The Budget Debate
Posted on March 24, 2009
The Budget Debate
While the national media is focused on AIG bonuses, the Congress (outside the Banking Committee) is working on the President’s budget.
Most Presidential budgets have a limited shelf life with the Congress. The leaders of Congress have their own ideas about how to spend the money for the next year, with an eye to their own reelections.
But a President’s initial budget usually gets more deference from Congress because Congressional leaders (especially those from the same party) are loath to cross a popular President.
The House is expected to move quickly on the President’s budget. House Democratic leaders want to move quickly because they don’t want their members to get cold feet on what can only be called a radical proposal to reshape the government into a bigger, more muscular, more intrusive behemoth.
Most polls show that most Americans favor a more limited, more efficient and more effective government. They don’t want more government. They want better government.
But that is not what is promised by the Obama budget. Instead, he offers a lot more government intervention in the health care sector, the energy sector, the banking sector and almost every other sector of the economy.
The President’s budget calls for $1.4 trillion in new taxes that will affect every American. There’s a $646 billion national energy tax; tax increases on income and small businesses; new taxes on investors by raising capital gains and dividend rates; a resurrection of the death tax; and a reduction in charitable deductions. Moreover, the Budget relies on misleading assumptions. According to a Congressional Budget Office report released on Friday, the President’s budget is actually $2.3 trillion more costly than the White House initially claimed. In fact, over the next 10 years, the budget will produce an incredible $9.3 trillion in total deficits.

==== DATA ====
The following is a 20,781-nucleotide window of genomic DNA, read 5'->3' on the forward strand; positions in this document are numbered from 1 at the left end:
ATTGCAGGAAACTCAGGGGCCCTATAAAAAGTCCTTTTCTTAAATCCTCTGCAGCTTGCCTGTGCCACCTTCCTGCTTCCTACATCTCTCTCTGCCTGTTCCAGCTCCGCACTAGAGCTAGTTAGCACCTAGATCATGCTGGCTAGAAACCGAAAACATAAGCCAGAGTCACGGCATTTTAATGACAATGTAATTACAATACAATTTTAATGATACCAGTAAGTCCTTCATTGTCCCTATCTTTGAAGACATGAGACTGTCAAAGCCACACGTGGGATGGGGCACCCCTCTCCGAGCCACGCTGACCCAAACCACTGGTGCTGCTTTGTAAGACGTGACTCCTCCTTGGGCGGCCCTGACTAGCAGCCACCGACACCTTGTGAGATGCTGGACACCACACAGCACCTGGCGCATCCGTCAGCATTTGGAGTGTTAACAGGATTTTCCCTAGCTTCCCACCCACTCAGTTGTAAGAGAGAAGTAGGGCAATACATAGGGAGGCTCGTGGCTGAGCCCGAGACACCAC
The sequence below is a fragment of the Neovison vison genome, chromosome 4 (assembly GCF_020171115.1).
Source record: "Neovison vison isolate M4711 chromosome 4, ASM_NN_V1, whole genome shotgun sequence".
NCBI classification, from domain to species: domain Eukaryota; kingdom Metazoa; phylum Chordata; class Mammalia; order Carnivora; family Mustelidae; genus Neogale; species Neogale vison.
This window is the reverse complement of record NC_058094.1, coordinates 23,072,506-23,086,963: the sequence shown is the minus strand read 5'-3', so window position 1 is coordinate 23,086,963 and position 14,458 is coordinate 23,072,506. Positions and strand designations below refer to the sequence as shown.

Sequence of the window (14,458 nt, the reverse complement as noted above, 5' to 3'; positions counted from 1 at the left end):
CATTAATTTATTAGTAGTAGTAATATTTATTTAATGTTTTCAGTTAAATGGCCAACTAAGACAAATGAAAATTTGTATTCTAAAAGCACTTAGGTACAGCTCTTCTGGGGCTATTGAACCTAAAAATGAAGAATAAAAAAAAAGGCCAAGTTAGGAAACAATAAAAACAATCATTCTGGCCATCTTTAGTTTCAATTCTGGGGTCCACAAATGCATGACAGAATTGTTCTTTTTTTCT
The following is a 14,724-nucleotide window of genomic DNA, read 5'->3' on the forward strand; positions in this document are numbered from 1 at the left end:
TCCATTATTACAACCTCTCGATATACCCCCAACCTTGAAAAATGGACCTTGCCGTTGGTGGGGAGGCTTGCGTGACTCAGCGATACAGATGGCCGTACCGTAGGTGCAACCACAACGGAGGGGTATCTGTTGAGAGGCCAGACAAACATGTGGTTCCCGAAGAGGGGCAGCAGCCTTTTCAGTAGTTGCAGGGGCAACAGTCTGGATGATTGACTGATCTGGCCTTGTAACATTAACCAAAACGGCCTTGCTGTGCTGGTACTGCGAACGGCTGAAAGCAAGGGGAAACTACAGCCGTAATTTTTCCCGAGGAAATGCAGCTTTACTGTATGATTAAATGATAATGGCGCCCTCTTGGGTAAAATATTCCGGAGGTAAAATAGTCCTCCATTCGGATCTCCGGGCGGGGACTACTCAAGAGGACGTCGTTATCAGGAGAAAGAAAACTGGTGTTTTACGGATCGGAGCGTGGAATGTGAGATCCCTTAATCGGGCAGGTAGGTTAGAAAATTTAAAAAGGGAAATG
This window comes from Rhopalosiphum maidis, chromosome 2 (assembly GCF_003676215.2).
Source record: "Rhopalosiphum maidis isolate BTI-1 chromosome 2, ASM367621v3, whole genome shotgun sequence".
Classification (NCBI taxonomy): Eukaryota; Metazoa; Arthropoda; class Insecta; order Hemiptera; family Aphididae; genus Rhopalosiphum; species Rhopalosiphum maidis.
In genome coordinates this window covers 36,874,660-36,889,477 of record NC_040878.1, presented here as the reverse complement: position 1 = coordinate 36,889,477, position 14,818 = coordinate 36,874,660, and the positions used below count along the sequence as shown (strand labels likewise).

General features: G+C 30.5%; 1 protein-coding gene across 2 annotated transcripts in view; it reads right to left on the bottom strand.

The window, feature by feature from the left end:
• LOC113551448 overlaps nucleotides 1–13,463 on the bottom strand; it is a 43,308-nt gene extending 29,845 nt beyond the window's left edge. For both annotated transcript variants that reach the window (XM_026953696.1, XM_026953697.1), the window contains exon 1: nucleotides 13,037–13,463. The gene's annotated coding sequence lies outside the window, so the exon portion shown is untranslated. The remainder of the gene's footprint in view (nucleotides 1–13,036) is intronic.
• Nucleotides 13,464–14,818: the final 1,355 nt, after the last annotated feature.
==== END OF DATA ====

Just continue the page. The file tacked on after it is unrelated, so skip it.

House Democratic leaders don’t want their members to face their constituents armed with the real facts with this budget. So they hurry, hurry, hurry to get it done before the Easter recess.
Senate Democratic leaders have no illusions about the ramifications of the President’s budget , so they have already signaled that it will go through major surgery when they consider it.
The AIG contretemps serves the Democrats well by distracting the people from the bigger fight surrounding the budget. But while it serves as a distraction, it also weakens the people’s faith in the Congress as an institution, which will not help Democrats in the long run.
The best interests of the people will be served if all members of Congress face their constituents before they vote on the President’s budget.